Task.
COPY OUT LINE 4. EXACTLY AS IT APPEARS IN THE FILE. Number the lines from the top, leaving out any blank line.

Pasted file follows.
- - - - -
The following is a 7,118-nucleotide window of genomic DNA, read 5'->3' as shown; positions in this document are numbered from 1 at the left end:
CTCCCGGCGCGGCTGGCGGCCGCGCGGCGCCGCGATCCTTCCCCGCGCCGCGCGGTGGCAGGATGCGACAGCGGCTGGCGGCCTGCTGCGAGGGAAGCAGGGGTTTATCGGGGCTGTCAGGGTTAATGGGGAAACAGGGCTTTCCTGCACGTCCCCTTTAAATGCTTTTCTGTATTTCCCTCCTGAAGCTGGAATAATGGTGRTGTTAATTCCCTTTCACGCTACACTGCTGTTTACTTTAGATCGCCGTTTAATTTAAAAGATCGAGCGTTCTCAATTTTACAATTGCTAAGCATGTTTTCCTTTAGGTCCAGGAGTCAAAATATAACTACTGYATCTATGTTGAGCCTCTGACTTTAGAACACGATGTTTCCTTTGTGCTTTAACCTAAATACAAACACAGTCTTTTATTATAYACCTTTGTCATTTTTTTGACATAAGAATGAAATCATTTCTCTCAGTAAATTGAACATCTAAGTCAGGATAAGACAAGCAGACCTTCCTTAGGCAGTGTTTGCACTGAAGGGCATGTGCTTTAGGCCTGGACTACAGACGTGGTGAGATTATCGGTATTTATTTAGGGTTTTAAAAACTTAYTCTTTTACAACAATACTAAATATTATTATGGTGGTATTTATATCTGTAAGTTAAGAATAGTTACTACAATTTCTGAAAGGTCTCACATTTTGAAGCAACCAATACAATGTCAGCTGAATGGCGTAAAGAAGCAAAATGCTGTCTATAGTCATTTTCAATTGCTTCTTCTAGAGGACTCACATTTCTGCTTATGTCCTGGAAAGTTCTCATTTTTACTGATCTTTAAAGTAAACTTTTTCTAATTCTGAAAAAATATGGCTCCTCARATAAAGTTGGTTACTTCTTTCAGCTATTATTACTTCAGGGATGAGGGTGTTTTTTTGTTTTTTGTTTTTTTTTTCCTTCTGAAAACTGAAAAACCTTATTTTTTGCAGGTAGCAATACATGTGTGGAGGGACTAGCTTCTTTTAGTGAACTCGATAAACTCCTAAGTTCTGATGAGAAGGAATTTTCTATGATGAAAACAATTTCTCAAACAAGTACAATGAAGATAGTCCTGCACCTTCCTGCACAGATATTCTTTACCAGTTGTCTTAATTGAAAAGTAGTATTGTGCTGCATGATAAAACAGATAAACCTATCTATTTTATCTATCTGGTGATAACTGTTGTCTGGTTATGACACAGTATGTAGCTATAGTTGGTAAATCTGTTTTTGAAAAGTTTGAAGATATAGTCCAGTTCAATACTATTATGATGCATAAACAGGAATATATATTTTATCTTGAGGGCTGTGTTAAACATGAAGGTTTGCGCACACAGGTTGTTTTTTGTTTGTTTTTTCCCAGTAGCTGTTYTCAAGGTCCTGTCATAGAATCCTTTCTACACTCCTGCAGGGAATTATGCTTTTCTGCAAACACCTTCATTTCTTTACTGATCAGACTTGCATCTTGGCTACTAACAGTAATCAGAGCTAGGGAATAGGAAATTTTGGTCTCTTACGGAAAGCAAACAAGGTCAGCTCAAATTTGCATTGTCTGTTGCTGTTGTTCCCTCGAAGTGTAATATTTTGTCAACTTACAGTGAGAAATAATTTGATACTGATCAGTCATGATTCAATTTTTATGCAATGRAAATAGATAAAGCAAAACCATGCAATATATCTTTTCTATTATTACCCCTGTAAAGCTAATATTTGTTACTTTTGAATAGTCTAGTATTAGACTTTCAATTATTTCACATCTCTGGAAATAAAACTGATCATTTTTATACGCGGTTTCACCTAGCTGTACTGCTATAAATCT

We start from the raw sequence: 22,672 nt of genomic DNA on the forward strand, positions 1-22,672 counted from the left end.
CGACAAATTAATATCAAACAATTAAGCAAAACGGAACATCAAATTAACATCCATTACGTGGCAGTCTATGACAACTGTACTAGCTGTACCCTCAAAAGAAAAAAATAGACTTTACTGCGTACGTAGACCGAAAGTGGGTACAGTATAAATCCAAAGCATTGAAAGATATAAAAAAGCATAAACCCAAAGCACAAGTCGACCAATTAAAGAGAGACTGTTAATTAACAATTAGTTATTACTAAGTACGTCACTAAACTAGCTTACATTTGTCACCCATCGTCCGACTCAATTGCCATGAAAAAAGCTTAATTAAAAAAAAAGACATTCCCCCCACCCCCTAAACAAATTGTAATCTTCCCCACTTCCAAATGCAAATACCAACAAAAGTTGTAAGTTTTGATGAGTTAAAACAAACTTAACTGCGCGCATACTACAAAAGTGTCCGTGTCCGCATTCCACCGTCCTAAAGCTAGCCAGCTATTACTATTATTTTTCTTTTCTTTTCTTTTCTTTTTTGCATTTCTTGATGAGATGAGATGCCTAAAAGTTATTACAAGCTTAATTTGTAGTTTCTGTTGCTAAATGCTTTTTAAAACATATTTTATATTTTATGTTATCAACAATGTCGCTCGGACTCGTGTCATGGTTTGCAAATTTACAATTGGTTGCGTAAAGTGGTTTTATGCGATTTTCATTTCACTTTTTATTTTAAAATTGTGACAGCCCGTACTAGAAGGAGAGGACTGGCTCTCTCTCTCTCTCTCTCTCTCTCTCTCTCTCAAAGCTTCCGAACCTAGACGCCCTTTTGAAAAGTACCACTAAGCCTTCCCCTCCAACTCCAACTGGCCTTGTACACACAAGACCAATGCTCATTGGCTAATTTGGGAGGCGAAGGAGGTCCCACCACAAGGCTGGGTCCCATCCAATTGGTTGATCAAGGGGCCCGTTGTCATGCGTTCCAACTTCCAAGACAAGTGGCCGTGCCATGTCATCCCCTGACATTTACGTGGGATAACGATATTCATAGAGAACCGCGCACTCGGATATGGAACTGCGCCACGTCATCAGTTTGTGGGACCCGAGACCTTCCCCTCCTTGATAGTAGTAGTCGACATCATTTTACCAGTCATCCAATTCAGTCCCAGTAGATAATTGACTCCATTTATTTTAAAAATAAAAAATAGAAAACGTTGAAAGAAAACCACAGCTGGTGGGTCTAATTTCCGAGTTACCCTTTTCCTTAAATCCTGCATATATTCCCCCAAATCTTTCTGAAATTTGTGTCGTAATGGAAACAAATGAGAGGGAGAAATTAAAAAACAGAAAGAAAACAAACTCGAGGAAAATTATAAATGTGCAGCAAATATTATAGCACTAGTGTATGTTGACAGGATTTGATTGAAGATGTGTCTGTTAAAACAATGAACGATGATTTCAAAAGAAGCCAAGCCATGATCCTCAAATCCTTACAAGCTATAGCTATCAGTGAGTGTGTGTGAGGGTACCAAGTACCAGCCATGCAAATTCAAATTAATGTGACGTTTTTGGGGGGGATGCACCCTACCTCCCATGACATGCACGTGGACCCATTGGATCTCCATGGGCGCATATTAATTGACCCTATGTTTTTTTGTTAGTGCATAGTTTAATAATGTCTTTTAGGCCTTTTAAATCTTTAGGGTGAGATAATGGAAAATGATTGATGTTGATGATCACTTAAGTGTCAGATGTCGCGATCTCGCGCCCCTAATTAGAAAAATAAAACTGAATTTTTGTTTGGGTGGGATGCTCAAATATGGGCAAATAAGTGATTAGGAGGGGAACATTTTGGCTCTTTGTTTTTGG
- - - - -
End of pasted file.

CGACAAATTAATATCAAACAATTAAGCAAAACGGAACATCAAATTAACATCCATTACGTGGCAGTCTATGACAACTGTACTAGCTGTACCCTCAAAAGAAAAAAATAGACTTTACTGCGTACGTAGACCGAAAGTGGGTACAGTATAAATCCAAAGCATTGAAAGATATAAAAAAGCATAAACCCAAAGCACAAGTCGACCAATTAAAGAGAGACTGTTAATTAACAATTAGTTATTACTAAGTACGTCACTAAACTAGCTTACATTTGTCACCCATCGTCCGACTCAATTGCCATGAAAAAAGCTTAATTAAAAAAAAAGACATTCCCCCCACCCCCTAAACAAATTGTAATCTTCCCCACTTCCAAATGCAAATACCAACAAAAGTTGTAAGTTTTGATGAGTTAAAACAAACTTAACTGCGCGCATACTACAAAAGTGTCCGTGTCCGCATTCCACCGTCCTAAAGCTAGCCAGCTATTACTATTATTTTTCTTTTCTTTTCTTTTCTTTTTTGCATTTCTTGATGAGATGAGATGCCTAAAAGTTATTACAAGCTTAATTTGTAGTTTCTGTTGCTAAATGCTTTTTAAAACATATTTTATATTTTATGTTATCAACAATGTCGCTCGGACTCGTGTCATGGTTTGCAAATTTACAATTGGTTGCGTAAAGTGGTTTTATGCGATTTTCATTTCACTTTTTATTTTAAAATTGTGACAGCCCGTACTAGAAGGAGAGGACTGGCTCTCTCTCTCTCTCTCTCTCTCTCTCTCTCTCAAAGCTTCCGAACCTAGACGCCCTTTTGAAAAGTACCACTAAGCCTTCCCCTCCAACTCCAACTGGCCTTGTACACACAAGACCAATGCTCATTGGCTAATTTGGGAGGCGAAGGAGGTCCCACCACAAGGCTGGGTCCCATCCAATTGGTTGATCAAGGGGCCCGTTGTCATGCGTTCCAACTTCCAAGACAAGTGGCCGTGCCATGTCATCCCCTGACATTTACGTGGGATAACGATATTCATAGAGAACCGCGCACTCGGATATGGAACTGCGCCACGTCATCAGTTTGTGGGACCCGAGACCTTCCCCTCCTTGATAGTAGTAGTCGACATCATTTTACCAGTCATCCAATTCAGTCCCAGTAGATAATTGACTCCATTTATTTTAAAAATAAAAAATAGAAAACGTTGAAAGAAAACCACAGCTGGTGGGTCTAATTTCCGAGTTACCCTTTTCCTTAAATCCTGCATATATTCCCCCAAATCTTTCTGAAATTTGTGTCGTAATGGAAACAAATGAGAGGGAGAAATTAAAAAACAGAAAGAAAACAAACTCGAGGAAAATTATAAATGTGCAGCAAATATTATAGCACTAGTGTATGTTGACAGGATTTGATTGAAGATGTGTCTGTTAAAACAATGAACGATGATTTCAAAAGAAGCCAAGCCATGATCCTCAAATCCTTACAAGCTATAGCTATCAGTGAGTGTGTGTGAGGGTACCAAGTACCAGCCATGCAAATTCAAATTAATGTGACGTTTTTGGGGGGGATGCACCCTACCTCCCATGACATGCACGTGGACCCATTGGATCTCCATGGGCGCATATTAATTGACCCTATGTTTTTTTGTTAGTGCATAGTTTAATAATGTCTTTTAGGCCTTTTAAATCTTTAGGGTGAGATAATGGAAAATGATTGATGTTGATGATCACTTAAGTGTCAGATGTCGCGATCTCGCGCCCCTAATTAGAAAAATAAAACTGAATTTTTGTTTGGGTGGGATGCTCAAATATGGGCAAATAAGTGATTAGGAGGGGAACATTTTGGCTCTTTGTTTTTGG